All of the gnashing of teeth and wringing of hands about the need to avert the US “fiscal cliff” in January is dishonest. The truth is that the fiscal cliff began in 2001 when the then Republican-led Congress committed to funding two foreign wars in Afghanistan and then Iraq without cutting offsetting spending in other areas but while rolling out a series of time-limited tax cuts cited as necessary to revive the private sector from the 2001-02 recession.
These programs became known as the “Bush tax cuts” and specifically were implemented via the Economic Growth and Tax Relief Reconciliation Act of 2001 (EGTRRA) and the Jobs and Growth Tax Relief Reconciliation Act of 2003 (JGTRRA). The Bush tax cuts as originally agreed had sunset provisions that made them expire at the end of 2010. When this deadline approached however, whether to renew the lowered rates, and how, became the subject of extended political gridlock wherein the Democrats proposed an extension for only those earning less than $250,000 and the Republicans refused to agree to a rate increase for those earning more than $250,000. This stalemate resulted in a further two-year extension of lowered tax collection that was part of a larger tax and economic package, dubbed the Tax Relief, Unemployment Insurance Reauthorization, and Job Creation Act of 2010. In the meantime, and since 2001, government spending has continued apace while revenue collection has continued at the lowest levels in more than 50 years. This has resulted in the US government’s escalating reliance on debt issuance to fund its commitments.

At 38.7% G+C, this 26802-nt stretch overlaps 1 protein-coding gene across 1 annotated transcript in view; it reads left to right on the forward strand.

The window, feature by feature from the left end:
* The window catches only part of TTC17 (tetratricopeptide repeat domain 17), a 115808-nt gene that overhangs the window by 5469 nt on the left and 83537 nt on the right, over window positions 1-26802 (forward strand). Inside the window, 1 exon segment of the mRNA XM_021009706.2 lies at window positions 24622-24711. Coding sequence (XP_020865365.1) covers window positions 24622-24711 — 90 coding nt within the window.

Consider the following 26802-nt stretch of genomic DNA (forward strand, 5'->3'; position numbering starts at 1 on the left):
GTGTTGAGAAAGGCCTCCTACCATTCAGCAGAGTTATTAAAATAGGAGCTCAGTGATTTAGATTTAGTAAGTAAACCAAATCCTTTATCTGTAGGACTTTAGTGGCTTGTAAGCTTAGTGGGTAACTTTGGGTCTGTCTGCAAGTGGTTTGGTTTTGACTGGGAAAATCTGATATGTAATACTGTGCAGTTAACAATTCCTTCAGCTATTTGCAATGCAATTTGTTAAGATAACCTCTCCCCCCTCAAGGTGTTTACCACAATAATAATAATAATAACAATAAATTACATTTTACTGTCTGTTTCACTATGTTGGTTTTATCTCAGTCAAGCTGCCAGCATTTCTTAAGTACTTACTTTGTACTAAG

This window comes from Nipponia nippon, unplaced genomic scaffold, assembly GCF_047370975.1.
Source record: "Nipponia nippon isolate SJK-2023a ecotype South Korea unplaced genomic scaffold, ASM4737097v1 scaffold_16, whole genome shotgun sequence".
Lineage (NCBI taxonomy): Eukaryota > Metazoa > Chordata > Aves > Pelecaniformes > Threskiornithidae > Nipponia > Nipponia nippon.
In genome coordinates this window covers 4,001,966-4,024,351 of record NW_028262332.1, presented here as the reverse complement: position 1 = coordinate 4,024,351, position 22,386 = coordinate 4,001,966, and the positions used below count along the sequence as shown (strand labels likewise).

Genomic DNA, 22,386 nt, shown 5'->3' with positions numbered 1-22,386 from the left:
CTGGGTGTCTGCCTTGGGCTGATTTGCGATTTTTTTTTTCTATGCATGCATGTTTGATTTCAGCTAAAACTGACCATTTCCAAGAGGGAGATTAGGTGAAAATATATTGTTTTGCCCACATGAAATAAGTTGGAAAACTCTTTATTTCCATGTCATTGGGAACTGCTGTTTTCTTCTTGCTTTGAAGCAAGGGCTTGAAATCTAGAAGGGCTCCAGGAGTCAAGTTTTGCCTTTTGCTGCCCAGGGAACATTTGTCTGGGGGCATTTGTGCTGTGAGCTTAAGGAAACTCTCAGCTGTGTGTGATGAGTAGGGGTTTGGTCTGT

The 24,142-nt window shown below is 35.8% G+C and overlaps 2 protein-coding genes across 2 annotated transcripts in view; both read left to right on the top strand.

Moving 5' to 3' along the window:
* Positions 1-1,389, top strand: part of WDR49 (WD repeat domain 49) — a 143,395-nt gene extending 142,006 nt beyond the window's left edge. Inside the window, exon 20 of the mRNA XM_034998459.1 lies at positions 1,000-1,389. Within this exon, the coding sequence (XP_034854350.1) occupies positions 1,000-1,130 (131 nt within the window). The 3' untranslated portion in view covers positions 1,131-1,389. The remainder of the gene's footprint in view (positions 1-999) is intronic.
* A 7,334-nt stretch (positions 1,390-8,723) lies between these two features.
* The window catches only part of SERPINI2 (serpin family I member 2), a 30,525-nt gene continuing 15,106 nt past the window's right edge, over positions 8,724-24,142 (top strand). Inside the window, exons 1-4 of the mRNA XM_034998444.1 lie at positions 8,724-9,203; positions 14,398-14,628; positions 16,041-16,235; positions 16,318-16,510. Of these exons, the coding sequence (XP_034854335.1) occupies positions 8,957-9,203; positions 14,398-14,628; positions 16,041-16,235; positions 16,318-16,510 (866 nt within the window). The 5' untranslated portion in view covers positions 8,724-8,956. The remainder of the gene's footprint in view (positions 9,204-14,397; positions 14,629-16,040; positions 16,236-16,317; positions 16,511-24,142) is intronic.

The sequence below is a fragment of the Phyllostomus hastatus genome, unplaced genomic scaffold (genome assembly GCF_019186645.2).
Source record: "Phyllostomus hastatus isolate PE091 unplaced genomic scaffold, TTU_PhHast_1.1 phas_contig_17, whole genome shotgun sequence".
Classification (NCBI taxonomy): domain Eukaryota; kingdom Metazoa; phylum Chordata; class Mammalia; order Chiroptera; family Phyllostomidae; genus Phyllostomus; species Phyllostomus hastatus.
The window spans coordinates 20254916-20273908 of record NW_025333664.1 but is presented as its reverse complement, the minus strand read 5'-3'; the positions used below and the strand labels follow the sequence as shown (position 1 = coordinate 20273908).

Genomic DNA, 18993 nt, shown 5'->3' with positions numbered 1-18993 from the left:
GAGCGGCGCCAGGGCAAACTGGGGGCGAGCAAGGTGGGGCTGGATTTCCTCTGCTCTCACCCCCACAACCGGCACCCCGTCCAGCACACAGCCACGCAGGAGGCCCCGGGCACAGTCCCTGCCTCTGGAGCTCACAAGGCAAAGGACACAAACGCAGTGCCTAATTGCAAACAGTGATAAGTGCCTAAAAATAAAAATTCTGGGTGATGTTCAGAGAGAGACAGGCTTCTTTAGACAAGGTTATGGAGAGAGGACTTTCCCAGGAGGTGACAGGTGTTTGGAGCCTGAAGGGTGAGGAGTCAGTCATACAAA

Those who argue that the resumption of higher tax rates are disastrous, anti-growth and anti-America, are also succumbing to unsubstantiated hyperbole. Most developed countries including Canada have been paying tax rates at or above the US rates slated to resume in 2013. The US itself was collecting similar and even higher rates during its longest and most prosperous economic expansion in history from 1982 to 1999.
So the next time someone argues that tax cuts and current spending levels must be extended now “or else” the country will suffer dire financial consequences, let us not succumb to partisan nonsense. The crisis is already here and it has been well earned by both sides. For most it will never seem like a good time to cut spending and resume more responsible tax collection. The truth is that the time has come for adults to do both.